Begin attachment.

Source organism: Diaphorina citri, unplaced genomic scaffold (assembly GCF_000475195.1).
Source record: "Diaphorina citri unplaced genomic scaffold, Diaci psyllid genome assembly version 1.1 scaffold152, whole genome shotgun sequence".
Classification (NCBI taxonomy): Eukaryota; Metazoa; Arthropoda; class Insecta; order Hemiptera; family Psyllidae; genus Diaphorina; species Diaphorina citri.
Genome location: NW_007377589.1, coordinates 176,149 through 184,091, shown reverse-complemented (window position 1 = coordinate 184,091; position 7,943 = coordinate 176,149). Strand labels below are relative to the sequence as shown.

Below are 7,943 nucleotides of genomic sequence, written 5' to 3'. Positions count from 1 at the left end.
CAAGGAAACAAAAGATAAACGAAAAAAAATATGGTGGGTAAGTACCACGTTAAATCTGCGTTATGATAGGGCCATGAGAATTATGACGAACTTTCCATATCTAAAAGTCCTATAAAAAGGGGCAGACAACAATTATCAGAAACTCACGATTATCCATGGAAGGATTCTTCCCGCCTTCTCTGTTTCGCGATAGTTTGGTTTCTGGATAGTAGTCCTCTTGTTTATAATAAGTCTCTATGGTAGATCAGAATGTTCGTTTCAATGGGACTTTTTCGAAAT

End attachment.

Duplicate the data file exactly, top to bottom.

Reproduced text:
Source organism: Diaphorina citri, unplaced genomic scaffold (assembly GCF_000475195.1).
Source record: "Diaphorina citri unplaced genomic scaffold, Diaci psyllid genome assembly version 1.1 scaffold152, whole genome shotgun sequence".
Classification (NCBI taxonomy): Eukaryota; Metazoa; Arthropoda; class Insecta; order Hemiptera; family Psyllidae; genus Diaphorina; species Diaphorina citri.
Genome location: NW_007377589.1, coordinates 176,149 through 184,091, shown reverse-complemented (window position 1 = coordinate 184,091; position 7,943 = coordinate 176,149). Strand labels below are relative to the sequence as shown.

Below are 7,943 nucleotides of genomic sequence, written 5' to 3'. Positions count from 1 at the left end.
CAAGGAAACAAAAGATAAACGAAAAAAAATATGGTGGGTAAGTACCACGTTAAATCTGCGTTATGATAGGGCCATGAGAATTATGACGAACTTTCCATATCTAAAAGTCCTATAAAAAGGGGCAGACAACAATTATCAGAAACTCACGATTATCCATGGAAGGATTCTTCCCGCCTTCTCTGTTTCGCGATAGTTTGGTTTCTGGATAGTAGTCCTCTTGTTTATAATAAGTCTCTATGGTAGATCAGAATGTTCGTTTCAATGGGACTTTTTCGAAAT